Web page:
British Astronomical Association
Supporting amateur astronomers since 1890

Secondary menu

Main menu

BAA Community Member Pages Paul Leyland
Image search

Sycorax

Image

Expand image

About this observation
Observer
Paul Leyland
Time of observation
08/11/2018 - 23:05
Object
Uranus XVII (Sycorax)
Observing location
MPC J22, Tacande Observatory, La Palma
Equipment
0.4m Dilworth-Relay
SBIG-8XE
Exposure
3x30s, 4x300s, 3x600s median stacked
Tags
Like This Image
Share

I'm starting an observation program to image and, where possible, perform astrometry on some of the smaller satellites in the outer solar system; this is my first attempt.  Sycorax is circled in the insert; star 'D' is V=20.65 according to the GAIA-DR2 catalogue and 'g' is an as-yet unidentified background galaxy at a (guessed) 17th magnitude.  Uranus and a 6th magnitude star were carefully placed outside the imaging region; their scattered light can be seen at the bottom edge and the top-right corner respectively.

Sycorax was discovered with the Hale 5m in September 1997 --- just over 21 years ago.  This image was taken with a 12 times smaller aperture.  The satellite has a V magnitude of 20.5 according to the MPC ephemeris.  Despite a SNR of only 4 I was able to measure a position good to about 0.2 arcsecs which agrees well with the published position.

Uranus is well placed right now, as is Neptune.  Nereid is next on the list once our moon gets out of the way.  It should be markedly easier as it is so much brighter.

Comments

Grant Privett's picture

That looks fun. Where do you get the ephemeris for doing that?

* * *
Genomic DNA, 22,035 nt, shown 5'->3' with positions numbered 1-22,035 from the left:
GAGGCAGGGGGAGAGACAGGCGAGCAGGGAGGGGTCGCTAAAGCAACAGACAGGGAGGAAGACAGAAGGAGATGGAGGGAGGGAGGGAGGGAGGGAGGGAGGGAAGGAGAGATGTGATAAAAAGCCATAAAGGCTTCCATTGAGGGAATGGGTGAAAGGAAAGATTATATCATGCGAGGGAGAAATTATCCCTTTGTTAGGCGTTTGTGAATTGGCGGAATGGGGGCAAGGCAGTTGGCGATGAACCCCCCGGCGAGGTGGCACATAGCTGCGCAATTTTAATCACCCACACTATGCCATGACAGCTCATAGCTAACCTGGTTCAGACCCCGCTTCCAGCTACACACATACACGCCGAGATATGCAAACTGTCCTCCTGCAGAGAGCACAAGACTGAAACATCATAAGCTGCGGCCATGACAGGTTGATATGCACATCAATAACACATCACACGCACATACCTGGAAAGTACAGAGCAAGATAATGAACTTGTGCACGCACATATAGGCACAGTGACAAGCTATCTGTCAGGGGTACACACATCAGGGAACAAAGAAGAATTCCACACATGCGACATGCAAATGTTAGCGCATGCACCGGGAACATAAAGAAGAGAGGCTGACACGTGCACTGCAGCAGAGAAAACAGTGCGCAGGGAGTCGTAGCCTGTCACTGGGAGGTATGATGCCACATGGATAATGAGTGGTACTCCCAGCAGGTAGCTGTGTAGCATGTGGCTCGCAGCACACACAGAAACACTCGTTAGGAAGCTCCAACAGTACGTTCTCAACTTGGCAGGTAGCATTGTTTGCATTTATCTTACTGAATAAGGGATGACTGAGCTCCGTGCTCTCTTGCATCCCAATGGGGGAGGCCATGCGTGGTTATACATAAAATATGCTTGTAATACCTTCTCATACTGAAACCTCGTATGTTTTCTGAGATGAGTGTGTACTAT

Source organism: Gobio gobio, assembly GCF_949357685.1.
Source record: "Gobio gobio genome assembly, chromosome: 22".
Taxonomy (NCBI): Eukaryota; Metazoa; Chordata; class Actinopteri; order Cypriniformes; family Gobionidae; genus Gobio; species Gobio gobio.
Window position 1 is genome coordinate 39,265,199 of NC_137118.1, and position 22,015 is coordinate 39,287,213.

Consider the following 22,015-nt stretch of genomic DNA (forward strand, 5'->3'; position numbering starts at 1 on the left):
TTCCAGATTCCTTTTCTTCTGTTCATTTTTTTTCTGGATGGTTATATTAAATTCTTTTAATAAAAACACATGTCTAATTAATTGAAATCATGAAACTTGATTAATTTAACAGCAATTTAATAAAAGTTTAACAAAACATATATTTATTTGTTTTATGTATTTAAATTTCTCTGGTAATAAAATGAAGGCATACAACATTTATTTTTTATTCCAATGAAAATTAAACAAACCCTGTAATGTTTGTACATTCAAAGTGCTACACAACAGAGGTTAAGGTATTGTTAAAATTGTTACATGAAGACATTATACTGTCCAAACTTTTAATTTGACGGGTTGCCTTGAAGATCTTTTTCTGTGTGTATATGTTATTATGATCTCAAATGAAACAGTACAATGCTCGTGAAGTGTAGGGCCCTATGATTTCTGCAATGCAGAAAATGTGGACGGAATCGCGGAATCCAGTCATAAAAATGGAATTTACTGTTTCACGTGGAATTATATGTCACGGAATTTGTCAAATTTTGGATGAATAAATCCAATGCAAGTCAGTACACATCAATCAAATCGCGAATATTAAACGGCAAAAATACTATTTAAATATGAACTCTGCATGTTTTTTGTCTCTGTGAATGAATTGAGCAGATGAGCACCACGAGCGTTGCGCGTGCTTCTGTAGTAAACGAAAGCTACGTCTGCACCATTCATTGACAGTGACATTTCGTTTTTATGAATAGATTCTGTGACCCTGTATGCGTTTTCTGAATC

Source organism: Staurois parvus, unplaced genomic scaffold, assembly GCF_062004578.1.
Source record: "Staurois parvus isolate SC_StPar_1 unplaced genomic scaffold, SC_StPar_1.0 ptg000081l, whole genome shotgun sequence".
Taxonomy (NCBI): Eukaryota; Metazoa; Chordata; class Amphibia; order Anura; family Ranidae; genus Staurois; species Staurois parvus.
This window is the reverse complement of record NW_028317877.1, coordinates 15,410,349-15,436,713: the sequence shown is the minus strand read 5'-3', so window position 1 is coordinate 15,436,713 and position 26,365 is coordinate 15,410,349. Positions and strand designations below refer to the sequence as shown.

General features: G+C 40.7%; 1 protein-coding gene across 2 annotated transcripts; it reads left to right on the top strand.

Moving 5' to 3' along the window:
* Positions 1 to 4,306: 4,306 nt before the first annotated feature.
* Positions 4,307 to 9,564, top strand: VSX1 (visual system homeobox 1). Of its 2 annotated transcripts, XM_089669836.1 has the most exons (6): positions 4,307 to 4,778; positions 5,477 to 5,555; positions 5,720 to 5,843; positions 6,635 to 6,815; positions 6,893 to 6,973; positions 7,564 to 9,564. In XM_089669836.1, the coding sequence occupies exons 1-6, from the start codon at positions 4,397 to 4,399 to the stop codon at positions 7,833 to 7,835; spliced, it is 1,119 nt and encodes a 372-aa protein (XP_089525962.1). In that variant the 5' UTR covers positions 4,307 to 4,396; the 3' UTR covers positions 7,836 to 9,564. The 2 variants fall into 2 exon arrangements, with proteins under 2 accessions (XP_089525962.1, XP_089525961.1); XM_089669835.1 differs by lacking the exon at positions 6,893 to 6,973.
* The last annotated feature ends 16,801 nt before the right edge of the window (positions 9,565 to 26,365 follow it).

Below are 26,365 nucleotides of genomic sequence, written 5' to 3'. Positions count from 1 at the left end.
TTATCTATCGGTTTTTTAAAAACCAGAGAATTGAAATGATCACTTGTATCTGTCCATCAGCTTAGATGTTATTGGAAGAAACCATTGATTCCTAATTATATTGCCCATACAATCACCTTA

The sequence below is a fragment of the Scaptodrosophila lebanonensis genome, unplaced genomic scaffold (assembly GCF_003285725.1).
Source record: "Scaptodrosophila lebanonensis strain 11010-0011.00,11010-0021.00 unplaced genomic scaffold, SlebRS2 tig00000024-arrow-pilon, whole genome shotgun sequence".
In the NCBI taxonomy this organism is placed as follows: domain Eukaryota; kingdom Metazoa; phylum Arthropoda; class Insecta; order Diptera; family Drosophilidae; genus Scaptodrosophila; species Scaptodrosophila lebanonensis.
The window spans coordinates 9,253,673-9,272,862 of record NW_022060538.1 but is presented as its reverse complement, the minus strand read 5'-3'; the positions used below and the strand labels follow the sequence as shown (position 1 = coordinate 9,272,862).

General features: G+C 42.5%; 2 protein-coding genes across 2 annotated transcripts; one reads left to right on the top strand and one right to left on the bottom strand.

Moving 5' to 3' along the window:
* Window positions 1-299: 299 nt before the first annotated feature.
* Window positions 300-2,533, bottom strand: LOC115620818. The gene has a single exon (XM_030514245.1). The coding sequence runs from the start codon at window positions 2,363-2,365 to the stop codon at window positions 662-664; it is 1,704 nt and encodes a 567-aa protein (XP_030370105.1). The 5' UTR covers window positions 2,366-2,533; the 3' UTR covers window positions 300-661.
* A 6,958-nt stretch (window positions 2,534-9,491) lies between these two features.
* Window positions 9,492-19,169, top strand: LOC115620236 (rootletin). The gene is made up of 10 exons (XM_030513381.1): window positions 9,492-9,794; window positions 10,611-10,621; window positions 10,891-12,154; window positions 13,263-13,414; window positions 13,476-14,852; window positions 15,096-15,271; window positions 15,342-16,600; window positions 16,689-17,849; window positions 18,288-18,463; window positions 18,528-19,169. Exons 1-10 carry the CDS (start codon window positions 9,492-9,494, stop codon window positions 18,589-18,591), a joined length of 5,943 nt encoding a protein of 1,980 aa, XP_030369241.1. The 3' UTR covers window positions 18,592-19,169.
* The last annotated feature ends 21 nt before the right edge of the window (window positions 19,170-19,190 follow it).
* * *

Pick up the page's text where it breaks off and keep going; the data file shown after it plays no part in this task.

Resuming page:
Xilman's picture

The MPC provides ephemerides of all sorts of objects.  Their Natural Satellites Ephemeris Service allows you to select satellites of Jupiter, Saturn, Uranus and Neptune and is available at https://minorplanetcenter.net/iau/NatSats/NaturalSatellites.html

Ephemerides of other solar system objects can be found dangling below https://minorplanetcenter.net/iau/Ephemerides/EphemOrbEls.html

Grant Privett's picture

Ah, didnt know they did moons as well. Thanks.

Xilman's picture

Galaxy 'g' has finally been identified as 1237678858483597461 in the Photometric Redshift Catalog (https://ui.adsabs.harvard.edu/abs/2018ApJ...862...12G/abstract) where its Sloan u, g, r, i and z magnitudes are given as 20.04,19.26,18.86,18.66 and 18.60 respectively. These values are well over a magnitude fainter than my guess.

The catalog wasn't published until July 2018 and wasn't incorporated into VizieR until after I'd posted the above, which explains why I could not then identify the galaxy.

Copyright of all images and other observations submitted to the BAA remains with the owner of the work. Reproduction of the work by third-parties is expressly forbidden without the consent of the copyright holder. For more information, please contact the webmaster.